West Hempstead Army veteran Eddie Rosenblum was just a teenager when he watched Adolf Hitler march down the streets of his hometown, Vienna, Austria, in 1938. He also witnessed the carnage of Kristallnacht later that year, during which Nazi paramilitary forces and civilians murdered at least 90 Jews, ransacked Jewish homes, hospitals and schools, and destroyed hundreds of synagogues.
Because of Hitler’s “political uproar,” Rosenblum said, he emigrated from Austria to New York City with his older sister, Mitzi, arriving on a chilly, rainy morning in 1939. Despite the weather, Rosenblum remembers being full of hope.
“All I can say is that this country has been very good to me,” said Rosenblum, who turned 100 on July 27.
He got a job as a tailor shortly after his arrival, earning $10 a week. Living in the Bronx near the old Yankee Stadium, he was drafted into the U.S. Army in 1942.
“My thought was, I have to defend this country,” Rosenblum recalled. Japan’s emperor, Hirohito, “said he was looking forward to riding his white horse on Pennsylvania Avenue in Washington. That was his dream, but we couldn’t let that happen.”
Rosenblum served as an infantryman and, because he spoke both German and French, as an interpreter. A member of the 25th Infantry Division, he took part in the invasion of Normandy, France, in 1944, coming ashore on Omaha Beach. The following year, he was stationed in Manila, in the Philippines, where he sewed a Filipino-American flag for the islands’ provisional government after their liberation from Japan. The deed earned him an Army Commendation Ribbon.
When Rosenblum returned home in 1946, his family surprised him and his comrades with a homecoming party. There, through mutual friends, he met Shirley Levin, of Bensonhurst, Brooklyn, and the two were married the following year. They moved to West Hempstead in 1955, and Edmund bought Edward Mitchell Custom Tailors, a shop in Garden City, from Edward Mitchell in 1956.
“Because I was always in demand” as a tailor, Rosenbaum said, “I told my wife that it was time for me to have my own business.”
Keeping the shop’s original name, Rosenblum transformed it into a center of fine European-crafted custom tailoring, which attracted several popular politicians and sports figures such as New York Jets legends Joe Namath and Al Toon. A board member of the Garden City Chamber of Commerce for more than 30 years, Rosenblum was named the Small Business Owner of the Year by the chamber in 1985. He sold the business in 1993, but in his retirement he became a self-described “continuing learner” at Adelphi University, studying history and psychology.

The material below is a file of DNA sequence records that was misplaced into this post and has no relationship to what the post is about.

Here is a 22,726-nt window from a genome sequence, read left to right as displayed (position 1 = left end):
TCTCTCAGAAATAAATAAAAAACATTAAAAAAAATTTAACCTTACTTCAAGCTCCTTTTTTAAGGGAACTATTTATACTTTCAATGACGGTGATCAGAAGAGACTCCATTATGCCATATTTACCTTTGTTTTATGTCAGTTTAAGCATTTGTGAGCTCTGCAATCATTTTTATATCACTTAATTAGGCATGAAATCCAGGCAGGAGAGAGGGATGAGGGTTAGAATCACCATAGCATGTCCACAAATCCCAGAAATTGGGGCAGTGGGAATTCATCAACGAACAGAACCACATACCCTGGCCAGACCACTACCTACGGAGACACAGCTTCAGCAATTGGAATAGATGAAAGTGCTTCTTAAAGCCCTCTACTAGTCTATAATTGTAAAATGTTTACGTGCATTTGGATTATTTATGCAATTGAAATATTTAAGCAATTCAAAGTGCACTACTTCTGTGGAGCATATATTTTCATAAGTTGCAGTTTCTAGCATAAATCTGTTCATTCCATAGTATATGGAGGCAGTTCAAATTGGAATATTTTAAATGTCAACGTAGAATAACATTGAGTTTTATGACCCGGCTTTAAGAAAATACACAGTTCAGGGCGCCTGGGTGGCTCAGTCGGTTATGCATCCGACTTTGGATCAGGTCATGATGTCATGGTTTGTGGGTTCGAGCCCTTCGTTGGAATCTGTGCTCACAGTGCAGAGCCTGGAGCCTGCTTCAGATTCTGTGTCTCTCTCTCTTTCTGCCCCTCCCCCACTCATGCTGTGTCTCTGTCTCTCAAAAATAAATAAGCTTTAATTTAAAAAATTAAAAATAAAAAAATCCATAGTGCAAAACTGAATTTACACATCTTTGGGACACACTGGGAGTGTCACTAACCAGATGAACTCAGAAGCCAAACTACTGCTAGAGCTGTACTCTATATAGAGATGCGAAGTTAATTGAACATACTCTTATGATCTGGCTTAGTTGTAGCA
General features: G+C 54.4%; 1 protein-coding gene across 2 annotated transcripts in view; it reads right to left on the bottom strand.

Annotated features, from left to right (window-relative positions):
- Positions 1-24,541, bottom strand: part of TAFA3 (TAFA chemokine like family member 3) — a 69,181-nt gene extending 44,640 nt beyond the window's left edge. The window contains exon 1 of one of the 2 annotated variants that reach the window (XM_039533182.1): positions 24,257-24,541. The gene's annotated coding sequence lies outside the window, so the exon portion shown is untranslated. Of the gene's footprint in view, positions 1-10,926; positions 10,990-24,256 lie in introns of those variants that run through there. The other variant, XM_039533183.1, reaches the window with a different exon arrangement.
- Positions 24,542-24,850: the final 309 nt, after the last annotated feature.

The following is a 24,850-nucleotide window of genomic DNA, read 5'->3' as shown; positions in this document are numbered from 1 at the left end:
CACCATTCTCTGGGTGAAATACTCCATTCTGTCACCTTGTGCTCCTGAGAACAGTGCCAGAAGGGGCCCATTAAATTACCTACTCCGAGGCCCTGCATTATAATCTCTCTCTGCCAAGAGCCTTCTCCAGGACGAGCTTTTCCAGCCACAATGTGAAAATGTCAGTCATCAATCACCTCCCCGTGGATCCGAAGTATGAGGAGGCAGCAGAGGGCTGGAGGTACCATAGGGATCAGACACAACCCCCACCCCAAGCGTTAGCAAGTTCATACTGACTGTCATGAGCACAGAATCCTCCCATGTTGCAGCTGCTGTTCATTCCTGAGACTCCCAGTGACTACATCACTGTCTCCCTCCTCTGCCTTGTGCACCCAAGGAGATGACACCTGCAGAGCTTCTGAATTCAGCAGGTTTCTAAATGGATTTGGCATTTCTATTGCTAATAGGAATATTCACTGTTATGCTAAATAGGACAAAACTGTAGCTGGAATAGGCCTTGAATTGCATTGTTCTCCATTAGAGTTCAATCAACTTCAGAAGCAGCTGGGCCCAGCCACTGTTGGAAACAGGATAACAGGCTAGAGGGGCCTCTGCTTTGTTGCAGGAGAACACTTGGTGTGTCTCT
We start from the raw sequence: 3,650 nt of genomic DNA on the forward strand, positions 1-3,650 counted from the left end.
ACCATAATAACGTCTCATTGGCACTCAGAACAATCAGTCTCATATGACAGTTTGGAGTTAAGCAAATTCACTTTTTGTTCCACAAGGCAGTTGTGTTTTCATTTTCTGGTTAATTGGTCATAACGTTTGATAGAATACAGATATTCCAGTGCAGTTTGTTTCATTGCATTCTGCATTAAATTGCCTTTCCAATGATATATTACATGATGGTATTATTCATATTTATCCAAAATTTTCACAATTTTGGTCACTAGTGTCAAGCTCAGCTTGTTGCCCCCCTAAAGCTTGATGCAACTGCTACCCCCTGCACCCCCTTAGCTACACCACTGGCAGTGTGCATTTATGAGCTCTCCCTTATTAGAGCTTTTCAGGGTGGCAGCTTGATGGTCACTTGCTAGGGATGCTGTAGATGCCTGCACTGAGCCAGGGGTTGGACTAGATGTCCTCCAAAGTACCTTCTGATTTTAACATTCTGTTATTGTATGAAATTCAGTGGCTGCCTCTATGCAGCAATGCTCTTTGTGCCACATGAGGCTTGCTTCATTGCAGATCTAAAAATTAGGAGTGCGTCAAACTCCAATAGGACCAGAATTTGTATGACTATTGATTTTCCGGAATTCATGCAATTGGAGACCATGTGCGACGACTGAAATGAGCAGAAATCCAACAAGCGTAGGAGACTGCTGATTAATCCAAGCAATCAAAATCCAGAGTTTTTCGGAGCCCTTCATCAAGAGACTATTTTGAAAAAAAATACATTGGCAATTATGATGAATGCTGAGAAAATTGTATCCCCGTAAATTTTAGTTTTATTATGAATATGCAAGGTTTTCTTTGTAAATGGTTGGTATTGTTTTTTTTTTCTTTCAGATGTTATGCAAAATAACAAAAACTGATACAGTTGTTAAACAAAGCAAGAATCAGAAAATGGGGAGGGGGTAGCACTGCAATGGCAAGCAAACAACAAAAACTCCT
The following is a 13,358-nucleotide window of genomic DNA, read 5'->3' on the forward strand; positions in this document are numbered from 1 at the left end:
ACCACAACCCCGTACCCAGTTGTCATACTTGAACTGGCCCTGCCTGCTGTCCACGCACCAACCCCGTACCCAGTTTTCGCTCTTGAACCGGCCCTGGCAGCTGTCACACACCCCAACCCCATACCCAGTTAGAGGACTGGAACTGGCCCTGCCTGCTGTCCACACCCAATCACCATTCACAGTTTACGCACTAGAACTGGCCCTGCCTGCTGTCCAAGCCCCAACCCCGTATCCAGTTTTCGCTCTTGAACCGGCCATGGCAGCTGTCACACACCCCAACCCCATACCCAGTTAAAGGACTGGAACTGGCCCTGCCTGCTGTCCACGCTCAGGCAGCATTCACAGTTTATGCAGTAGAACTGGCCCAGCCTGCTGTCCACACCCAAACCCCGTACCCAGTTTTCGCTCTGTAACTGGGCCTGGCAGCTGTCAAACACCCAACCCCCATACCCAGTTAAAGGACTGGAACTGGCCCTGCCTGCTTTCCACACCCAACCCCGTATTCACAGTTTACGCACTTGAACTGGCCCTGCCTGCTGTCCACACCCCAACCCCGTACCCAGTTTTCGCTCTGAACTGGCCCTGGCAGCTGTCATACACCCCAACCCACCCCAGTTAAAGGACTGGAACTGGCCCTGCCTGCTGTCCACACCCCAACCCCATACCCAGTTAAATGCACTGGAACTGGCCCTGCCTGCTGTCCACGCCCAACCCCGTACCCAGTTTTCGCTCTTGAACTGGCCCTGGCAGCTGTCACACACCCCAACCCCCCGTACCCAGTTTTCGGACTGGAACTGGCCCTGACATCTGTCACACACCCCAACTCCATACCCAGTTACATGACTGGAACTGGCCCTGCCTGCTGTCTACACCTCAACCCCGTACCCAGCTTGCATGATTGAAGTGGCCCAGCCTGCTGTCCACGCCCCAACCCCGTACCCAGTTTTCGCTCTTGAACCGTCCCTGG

The Rosenblums had four children, and were married for 66 years until Shirley died at age 89 in 2013. Edmund took up several other hobbies in retirement, which included horseback riding at the New York Equestrian Center, bike riding and, until 2010, skiing in Colorado with his family. These days he goes for walks around his street to stay active.
“I’m careful. I put on my mask when I go out,” he said. “I just try to keep moving as much as possible. Like they say in the Boy Scouts, ‘To keep myself physically strong, mentally awake and morally straight.’”
Community groups, including the West Hempstead Fire Department and Boy Scouts Troop 240, and local elected officials surprised Rosenblum with a drive-by parade for his birthday. County Executive Laura Curran presented him with a proclamation for his years of service.
“Edmund represents the best of Nassau County and it was an honor to celebrate his special day in patriotic style,” Curran said in a statement. “We are all grateful for his service to our country and our community.”
Young Israel of West Hempstead, where Rosenblum is a congregant, named him one of its honorees for the synagogue’s 65th annual dinner in September. He became the 12th member of the synagogue in 1956.
“Ed is forever grateful to the United States for taking him in and he wears his patriotism proudly,” a statement on Young Israel’s website reads. “He frequently participates in Veterans Day activities and takes every opportunity to share his story with young people.”
Rosenblum, who often reflects on the friends he made in the Army, is all too aware of the fact that the ranks of living World War II veterans are dwindling. “Whatever I have left — whether it’s six days, a few months or a year — I say thank you,” he said. “What the future holds in store only the Almighty knows.”